Virtual Support

It is far into May already, and I have yet to observe this month as one for National Mental Health Awareness. Silly me. Luckily others have taken notice and have brought light to this important time.

Except…sometimes I don’t know how I feel about it. Of course, I appreciate any effort people take to bring attention to mental health. Earlier this week I even read an article in USA Today about mental health services on college campuses, an encouraging sign that it’s a growing issue we cannot help but discuss.

Another form of support and attention is actually just right at our fingertips. Instagram is trying to help users find more support on its platform by having certain hashtags dedicated to people and groups that help those in need. Apparently, searching for a hashtag like #HereforYou will bring up results that break through the expected facade of social media for more intimate, helpful posts.

It’s no secret that social media isn’t the healthiest pastime to depend upon. It can be depressing to look at photos of others out doing amazing, fun activities with others. Of course you’re happy for others just enjoying life, but it’s very easy to have this acknowledgement turn into comparison. Even when it’s normal to have “FOMO,” the fear of missing out, the phenomenon is extremely isolating.

And what is isolation known for leading to? Anxiety of not doing enough with your life. Feeling hopeless about it. Not to mention how mental illness is often portrayed on social media as “trendy” or “glamorous.” A sadness that isn’t crippling. A problem that is simultaneously tragic and beautiful. Sorry, but if you’re feeling especially depressed or anxious, you probably won’t feel like posting at all unless you’re mooching others for sympathy which won’t help anybody.

We’re still biased. We still use filters before sharing with others. Many other platforms besides Instagram have begun including tools that anonymously flag any content that appears emotionally troubling. By enabling users to project the highlights of their lives, while ignoring the lower moments, social media likely contributes to feelings of depression, anxiety, and stress, particularly in young teens still trying to understand themselves and their emotions. Trust me, if I had this much social media at my disposal throughout my high school years, I’d be asking for trouble.

I don’t want to sound too critical. I am beyond glad that social media is using its great potential for good causes. But I don’t think that it’s enough, at least in this case. I mean, Instagram isn’t exactly the leader in actual conversation, which I think is much more productive. A lot of what we’ve tried to do thus far in breaking the stigma is more passive, despite using social media to communicate it. 140 characters doesn’t fully get the point across. Watching one video probably won’t change your outlook on depression or anxiety.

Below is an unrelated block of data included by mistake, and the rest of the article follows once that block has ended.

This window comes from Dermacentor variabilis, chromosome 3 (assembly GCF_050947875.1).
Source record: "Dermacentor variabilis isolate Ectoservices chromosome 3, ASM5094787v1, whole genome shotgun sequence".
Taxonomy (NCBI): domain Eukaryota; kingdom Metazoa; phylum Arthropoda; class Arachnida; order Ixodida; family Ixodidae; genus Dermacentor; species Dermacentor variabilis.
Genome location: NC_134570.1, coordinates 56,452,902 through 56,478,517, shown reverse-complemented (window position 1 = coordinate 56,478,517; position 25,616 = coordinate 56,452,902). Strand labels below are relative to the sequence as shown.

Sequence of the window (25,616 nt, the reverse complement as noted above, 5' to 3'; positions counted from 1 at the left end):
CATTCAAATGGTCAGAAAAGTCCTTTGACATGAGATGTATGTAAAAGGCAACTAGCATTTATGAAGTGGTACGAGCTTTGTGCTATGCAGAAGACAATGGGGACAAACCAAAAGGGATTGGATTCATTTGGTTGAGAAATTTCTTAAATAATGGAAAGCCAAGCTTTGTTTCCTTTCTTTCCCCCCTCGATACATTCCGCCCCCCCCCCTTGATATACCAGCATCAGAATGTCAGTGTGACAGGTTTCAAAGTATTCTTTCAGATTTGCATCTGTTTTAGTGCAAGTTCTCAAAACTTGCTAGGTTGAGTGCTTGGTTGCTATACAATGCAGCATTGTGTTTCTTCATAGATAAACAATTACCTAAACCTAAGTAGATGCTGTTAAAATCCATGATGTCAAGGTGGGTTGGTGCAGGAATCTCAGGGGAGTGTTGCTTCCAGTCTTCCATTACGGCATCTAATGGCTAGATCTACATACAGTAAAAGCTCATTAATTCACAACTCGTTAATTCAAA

But it’s certainly an opportunity to start a conversation, to spark an idea for more. It’s wonderful to find people physically out of reach who you can connect with on a vulnerable level. We’re in a different era than even ten years ago when talking to others online was a recipe for disaster. Now we don’t even question it. We are less hesitant opening up about our struggles for anybody with a wireless connection can see. My blog would be nothing that it is without me letting down my guard and openly discussing my most painful moments.

As a writer, I’m biased toward long-form prose to express myself. Others might gravitate toward music or art or whatever else floats their boats. But I do have to question how these other mediums might affect others. Since there is more individual interpretation involved, less words overtly said, do we fully realize what might be behind a song or painting? Even when I’m rambling on about my feelings, I cannot fully explain my thoughts. So I expect nothing less with an Instagram post, no matter how artistic or “raw.” We might feel something when looking at a photograph, but how often do we act on it? Rarely. We keep scrolling. And we still see a majority of content that is usually surface-level.

Social media, as I’ve said numerous times, is a double-edged sword. Perhaps it can provide the necessary connections for learning more and spreading a positive message, but it shouldn’t be relied upon as an end-all solution. It’s a noteworthy effort that, while with good intentions, ignores the explicit association between social media and mental illness. Real life is not always “worthy” of being on an Instagram story (do people even use those? And if so, why?) or sharing with lots of friends expecting to receive a flood of “like” notifications. It probably feels worse to take the time to post something and receive less like’s than expected. Or compare like and follower numbers to others. It really is a mess when you think about it.

The quicker we can amplify the mental health movement beyond hashtags into other forums for active change and acknowledgement, the better off we’ll be. Social media posts tend to end up in a hamster wheel, creating some conversation but always fading away and remaining stagnant. We cannot afford to let mental health fade away as if it’s a trendy topic. We need conversation and action. Once we take mental health stigma to our real lives, I’d say I would be truly #blessed.

Take care, and keep the faith. -Allie

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One comment

  1. carefreemanatee · May 11

    This was so thought-provoking. I agree that while social media may connect us to people who will listen, there is also a pressure to have a picture perfect life (which is a hard standard to live up for for those of us with mental illnesses).

    Like

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